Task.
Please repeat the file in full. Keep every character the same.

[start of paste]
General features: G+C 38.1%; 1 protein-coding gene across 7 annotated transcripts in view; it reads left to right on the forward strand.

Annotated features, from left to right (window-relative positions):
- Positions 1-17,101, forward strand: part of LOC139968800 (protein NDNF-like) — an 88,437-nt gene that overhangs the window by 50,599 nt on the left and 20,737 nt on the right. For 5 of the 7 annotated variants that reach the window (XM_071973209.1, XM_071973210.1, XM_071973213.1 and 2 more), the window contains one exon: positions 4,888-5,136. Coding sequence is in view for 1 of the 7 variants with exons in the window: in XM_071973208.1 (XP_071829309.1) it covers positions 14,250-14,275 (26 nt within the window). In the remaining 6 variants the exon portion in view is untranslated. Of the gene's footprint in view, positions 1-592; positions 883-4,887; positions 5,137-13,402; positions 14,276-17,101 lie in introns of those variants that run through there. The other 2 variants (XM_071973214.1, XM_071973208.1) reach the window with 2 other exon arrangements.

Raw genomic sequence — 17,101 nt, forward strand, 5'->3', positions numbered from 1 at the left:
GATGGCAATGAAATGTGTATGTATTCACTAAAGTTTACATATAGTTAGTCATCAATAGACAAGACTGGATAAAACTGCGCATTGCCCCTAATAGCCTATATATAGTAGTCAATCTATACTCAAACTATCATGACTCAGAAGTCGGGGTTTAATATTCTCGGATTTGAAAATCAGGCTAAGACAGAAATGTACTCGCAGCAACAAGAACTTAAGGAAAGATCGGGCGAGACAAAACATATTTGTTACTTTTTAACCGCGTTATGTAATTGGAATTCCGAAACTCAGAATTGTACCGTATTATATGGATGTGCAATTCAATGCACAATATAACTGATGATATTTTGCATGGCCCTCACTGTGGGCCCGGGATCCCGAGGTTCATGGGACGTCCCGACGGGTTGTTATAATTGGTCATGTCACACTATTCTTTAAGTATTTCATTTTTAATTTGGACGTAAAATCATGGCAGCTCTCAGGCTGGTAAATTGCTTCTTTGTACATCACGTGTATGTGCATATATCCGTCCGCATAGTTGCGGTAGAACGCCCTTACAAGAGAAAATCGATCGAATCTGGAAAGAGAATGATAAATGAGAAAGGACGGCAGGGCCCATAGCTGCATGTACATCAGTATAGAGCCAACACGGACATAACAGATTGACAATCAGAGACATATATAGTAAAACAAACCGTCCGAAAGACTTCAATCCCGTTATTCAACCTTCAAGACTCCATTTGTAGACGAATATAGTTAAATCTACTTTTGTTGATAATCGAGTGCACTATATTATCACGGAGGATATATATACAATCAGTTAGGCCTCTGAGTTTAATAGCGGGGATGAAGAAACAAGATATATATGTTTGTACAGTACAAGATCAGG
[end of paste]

General features: G+C 38.1%; 1 protein-coding gene across 7 annotated transcripts in view; it reads left to right on the forward strand.

Annotated features, from left to right (window-relative positions):
- Positions 1-17,101, forward strand: part of LOC139968800 (protein NDNF-like) — an 88,437-nt gene that overhangs the window by 50,599 nt on the left and 20,737 nt on the right. For 5 of the 7 annotated variants that reach the window (XM_071973209.1, XM_071973210.1, XM_071973213.1 and 2 more), the window contains one exon: positions 4,888-5,136. Coding sequence is in view for 1 of the 7 variants with exons in the window: in XM_071973208.1 (XP_071829309.1) it covers positions 14,250-14,275 (26 nt within the window). In the remaining 6 variants the exon portion in view is untranslated. Of the gene's footprint in view, positions 1-592; positions 883-4,887; positions 5,137-13,402; positions 14,276-17,101 lie in introns of those variants that run through there. The other 2 variants (XM_071973214.1, XM_071973208.1) reach the window with 2 other exon arrangements.

Raw genomic sequence — 17,101 nt, forward strand, 5'->3', positions numbered from 1 at the left:
GATGGCAATGAAATGTGTATGTATTCACTAAAGTTTACATATAGTTAGTCATCAATAGACAAGACTGGATAAAACTGCGCATTGCCCCTAATAGCCTATATATAGTAGTCAATCTATACTCAAACTATCATGACTCAGAAGTCGGGGTTTAATATTCTCGGATTTGAAAATCAGGCTAAGACAGAAATGTACTCGCAGCAACAAGAACTTAAGGAAAGATCGGGCGAGACAAAACATATTTGTTACTTTTTAACCGCGTTATGTAATTGGAATTCCGAAACTCAGAATTGTACCGTATTATATGGATGTGCAATTCAATGCACAATATAACTGATGATATTTTGCATGGCCCTCACTGTGGGCCCGGGATCCCGAGGTTCATGGGACGTCCCGACGGGTTGTTATAATTGGTCATGTCACACTATTCTTTAAGTATTTCATTTTTAATTTGGACGTAAAATCATGGCAGCTCTCAGGCTGGTAAATTGCTTCTTTGTACATCACGTGTATGTGCATATATCCGTCCGCATAGTTGCGGTAGAACGCCCTTACAAGAGAAAATCGATCGAATCTGGAAAGAGAATGATAAATGAGAAAGGACGGCAGGGCCCATAGCTGCATGTACATCAGTATAGAGCCAACACGGACATAACAGATTGACAATCAGAGACATATATAGTAAAACAAACCGTCCGAAAGACTTCAATCCCGTTATTCAACCTTCAAGACTCCATTTGTAGACGAATATAGTTAAATCTACTTTTGTTGATAATCGAGTGCACTATATTATCACGGAGGATATATATACAATCAGTTAGGCCTCTGAGTTTAATAGCGGGGATGAAGAAACAAGATATATATGTTTGTACAGTACAAGATCAGG